# Midland Energy Resources, Cost of Capital

### Midland Energy Resources, Cost of Capital

Midland Energy Resources, Cost of Capital The case is about how Janet Mortensen, senior vice president of project finance for Midland Energy Resources, prepare her annual cost of capital estimates for midland and each of its three divisions for her company. Midland was a global energy company with operations in oil and gas exploration and production (E&P), refining and marketing(R&M), and petrochemicals. Estimates of cost of capital prepared by Mortensen were used in many analyses within Midland, including asset appraisals for both capital budgeting and financial accounting, performance assessments.

Since her calculations had been widely applied in various areas and became influential, she was considering appending a sort of user’s guide to the 2007 set of calculations for reference to different applications. Mortensen used WACC formula to estimate cost of capital, compute the cost of debt by adding a premium over US Treasury securities of a similar maturity, and calculate the cost of equity by using the CAPM formula. After reviewing the case and tables given, we calculated the company’s composite WACC and WACCs for each division respectively. The company’s composite WACC is 8. 19%. The inputs we used are spread to treasury of 1. 2%, debt ratio of 42. 2%, Treasury bond yields of 4. 98% at a 30-year maturity, the 2006 tax rate of 39%, beta of 1. 25, and EMRP of 5%. However, we do not think that EMRP given in the case is appropriate. Instead, we recommend 3. 3%, which is the most recent EMRP estimate according the survey results in the Exhibit 6. Midland cannot use the same WACC for all divisions. It has three different divisions with different risk or Beta, which is given in Exhibit 5. If midland uses same WACC for all division it can accept risky investment or some time it may mislead by giving up profitable investment.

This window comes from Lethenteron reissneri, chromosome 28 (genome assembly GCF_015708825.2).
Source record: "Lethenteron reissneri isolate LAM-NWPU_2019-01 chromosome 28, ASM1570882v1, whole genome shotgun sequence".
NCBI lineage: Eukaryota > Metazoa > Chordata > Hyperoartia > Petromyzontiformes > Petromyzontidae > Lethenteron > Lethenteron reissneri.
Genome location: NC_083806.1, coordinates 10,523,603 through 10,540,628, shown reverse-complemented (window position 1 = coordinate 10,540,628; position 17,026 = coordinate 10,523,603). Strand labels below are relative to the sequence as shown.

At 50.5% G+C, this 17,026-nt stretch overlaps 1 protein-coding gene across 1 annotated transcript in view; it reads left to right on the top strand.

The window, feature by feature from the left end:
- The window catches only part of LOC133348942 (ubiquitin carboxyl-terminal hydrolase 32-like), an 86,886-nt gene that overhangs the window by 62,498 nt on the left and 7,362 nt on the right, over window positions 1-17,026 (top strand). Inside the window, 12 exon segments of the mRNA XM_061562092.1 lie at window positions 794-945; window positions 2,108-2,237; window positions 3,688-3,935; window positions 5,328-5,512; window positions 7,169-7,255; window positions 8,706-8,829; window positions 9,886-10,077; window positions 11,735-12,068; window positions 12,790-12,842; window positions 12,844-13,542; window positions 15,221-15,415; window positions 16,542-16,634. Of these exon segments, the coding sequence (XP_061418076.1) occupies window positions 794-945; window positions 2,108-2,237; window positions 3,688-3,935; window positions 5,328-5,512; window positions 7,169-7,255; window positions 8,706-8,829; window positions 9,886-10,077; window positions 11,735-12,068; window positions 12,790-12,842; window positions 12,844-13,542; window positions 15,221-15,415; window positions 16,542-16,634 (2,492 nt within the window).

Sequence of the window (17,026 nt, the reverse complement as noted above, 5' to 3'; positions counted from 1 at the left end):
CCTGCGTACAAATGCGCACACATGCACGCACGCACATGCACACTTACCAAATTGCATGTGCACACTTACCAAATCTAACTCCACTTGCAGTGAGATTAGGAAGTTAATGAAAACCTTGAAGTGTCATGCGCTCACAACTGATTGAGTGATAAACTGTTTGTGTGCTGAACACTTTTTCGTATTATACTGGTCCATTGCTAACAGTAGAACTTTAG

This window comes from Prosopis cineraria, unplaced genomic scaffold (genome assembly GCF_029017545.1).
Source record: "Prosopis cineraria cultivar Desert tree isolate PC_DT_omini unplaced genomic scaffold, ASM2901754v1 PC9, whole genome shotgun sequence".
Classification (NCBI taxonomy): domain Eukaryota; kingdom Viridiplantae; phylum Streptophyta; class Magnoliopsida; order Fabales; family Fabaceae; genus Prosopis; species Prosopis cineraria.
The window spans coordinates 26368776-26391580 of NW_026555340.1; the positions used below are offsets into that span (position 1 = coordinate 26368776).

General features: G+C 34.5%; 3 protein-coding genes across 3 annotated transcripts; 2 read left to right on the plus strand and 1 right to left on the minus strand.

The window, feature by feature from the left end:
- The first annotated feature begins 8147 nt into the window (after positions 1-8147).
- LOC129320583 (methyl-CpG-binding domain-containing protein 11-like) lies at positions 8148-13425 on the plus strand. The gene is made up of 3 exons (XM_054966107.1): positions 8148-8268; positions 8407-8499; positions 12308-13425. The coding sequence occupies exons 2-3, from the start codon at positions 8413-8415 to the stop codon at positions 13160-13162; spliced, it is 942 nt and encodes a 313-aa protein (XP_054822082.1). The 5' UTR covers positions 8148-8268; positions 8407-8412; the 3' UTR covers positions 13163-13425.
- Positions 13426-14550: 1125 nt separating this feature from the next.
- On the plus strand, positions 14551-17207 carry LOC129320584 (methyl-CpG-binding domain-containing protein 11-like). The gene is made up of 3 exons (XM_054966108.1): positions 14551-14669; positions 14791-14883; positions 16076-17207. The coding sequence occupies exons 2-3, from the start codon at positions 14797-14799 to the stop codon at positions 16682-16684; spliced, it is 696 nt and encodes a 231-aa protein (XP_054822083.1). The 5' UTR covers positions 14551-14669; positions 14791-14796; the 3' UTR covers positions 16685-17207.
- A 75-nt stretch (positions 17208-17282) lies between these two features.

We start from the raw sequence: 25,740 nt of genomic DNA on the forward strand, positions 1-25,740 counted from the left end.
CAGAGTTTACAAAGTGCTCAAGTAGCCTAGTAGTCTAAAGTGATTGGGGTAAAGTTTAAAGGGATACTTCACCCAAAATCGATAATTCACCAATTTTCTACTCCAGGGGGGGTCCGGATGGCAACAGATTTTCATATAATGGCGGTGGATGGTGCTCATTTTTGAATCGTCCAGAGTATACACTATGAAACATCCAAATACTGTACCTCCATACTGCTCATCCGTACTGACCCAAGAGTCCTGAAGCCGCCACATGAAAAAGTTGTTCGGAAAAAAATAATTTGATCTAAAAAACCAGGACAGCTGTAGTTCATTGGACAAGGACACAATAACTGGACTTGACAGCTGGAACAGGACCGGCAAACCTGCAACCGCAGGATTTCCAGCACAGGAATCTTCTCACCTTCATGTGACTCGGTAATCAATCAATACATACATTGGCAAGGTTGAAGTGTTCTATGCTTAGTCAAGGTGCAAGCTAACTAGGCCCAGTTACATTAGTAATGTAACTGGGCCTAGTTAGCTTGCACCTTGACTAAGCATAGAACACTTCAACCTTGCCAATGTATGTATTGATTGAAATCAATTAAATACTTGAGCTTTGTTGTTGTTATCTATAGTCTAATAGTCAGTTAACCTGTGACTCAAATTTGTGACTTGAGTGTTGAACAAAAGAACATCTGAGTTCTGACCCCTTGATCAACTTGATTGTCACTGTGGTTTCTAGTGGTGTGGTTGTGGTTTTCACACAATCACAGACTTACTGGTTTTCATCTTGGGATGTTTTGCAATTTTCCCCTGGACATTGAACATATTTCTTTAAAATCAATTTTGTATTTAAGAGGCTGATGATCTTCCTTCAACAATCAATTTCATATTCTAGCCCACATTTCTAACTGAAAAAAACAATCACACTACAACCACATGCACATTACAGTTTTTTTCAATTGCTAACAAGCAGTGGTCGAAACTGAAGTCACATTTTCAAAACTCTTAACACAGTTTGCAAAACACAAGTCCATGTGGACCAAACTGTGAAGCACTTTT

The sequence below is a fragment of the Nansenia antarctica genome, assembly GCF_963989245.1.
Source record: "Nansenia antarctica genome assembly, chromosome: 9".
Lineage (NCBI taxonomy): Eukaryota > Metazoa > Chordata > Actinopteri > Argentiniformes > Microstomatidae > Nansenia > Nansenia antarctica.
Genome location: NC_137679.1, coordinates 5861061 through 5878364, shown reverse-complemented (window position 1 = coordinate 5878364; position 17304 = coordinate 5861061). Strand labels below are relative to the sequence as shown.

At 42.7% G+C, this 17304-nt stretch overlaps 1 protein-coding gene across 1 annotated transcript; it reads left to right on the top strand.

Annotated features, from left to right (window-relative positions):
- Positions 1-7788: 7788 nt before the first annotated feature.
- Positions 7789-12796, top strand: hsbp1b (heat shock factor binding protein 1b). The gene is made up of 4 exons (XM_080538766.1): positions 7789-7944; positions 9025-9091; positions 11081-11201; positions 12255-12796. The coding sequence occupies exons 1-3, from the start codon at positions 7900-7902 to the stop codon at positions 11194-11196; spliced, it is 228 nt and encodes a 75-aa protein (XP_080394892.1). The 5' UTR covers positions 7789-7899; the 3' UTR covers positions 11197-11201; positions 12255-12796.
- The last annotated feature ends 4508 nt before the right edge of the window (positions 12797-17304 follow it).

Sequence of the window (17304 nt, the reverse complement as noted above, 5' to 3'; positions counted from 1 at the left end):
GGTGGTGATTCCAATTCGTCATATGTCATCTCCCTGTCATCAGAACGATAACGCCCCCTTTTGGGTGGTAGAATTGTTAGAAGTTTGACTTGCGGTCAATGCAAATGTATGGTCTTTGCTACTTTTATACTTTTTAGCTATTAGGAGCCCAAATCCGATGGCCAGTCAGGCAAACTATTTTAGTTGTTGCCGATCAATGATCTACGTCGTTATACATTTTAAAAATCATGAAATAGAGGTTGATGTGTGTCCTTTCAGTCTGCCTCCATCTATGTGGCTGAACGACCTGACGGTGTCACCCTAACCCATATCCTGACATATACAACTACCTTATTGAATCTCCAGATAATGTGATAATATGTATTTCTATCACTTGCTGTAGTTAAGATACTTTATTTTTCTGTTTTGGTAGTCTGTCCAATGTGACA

It should use corporate WACC only for corporate level decision. WACC for E&P and R&M is calculated by using cost of debt by adding risk free rate plus spread to TB. From the Exhibit 5, weights for debt and Equity are calculated. WACC of E&P is 8. 82 and R&F is 9. 83. Both WACC are different to each other because they have different risk level, leverage and credit rating. Calculation Part: WACC (E&P):=rd(D/V)(1-t)+re(E/V)=6. 58*0. 2847(1-0. 39)+10. 73*0. 7153=8. 8178 rd=rf+spread =4. 98+1. 6=6. 58, re=rf+B(EMRP)=4. 98+1. 15*5=10. 73 D/E=0. 398 or V-E/E=0. 398 or E/V=0. 7153

D/V=1-E/V=1-0. 7153=0. 2847 WACC (R&M)=rd(D/V)(1-t)+re(E/V)=6. 78*0. 1687(1-0. 39)+10. 98*0. 8313=9. 8253 rd= rf+spread =4. 98+1. 8=6. 78re= rf+B(EMRP)=4. 98+1. 2*5=10. 98 D/E=0. 203orV-E/E=0. 203orE/V=0. 8313, D/V=1-E/V=1-0. 8313=0. 1687 For Petrochemical division, since we don’t have sufficient information of that division. We cannot compute our Beta so that we cannot get an exact number of WACC for the division. If the managers want to have a rough estimate, they can use the overall Beta as an average for three divisions and calculate the Beta for Petrochemical division. Then they can get the WACC.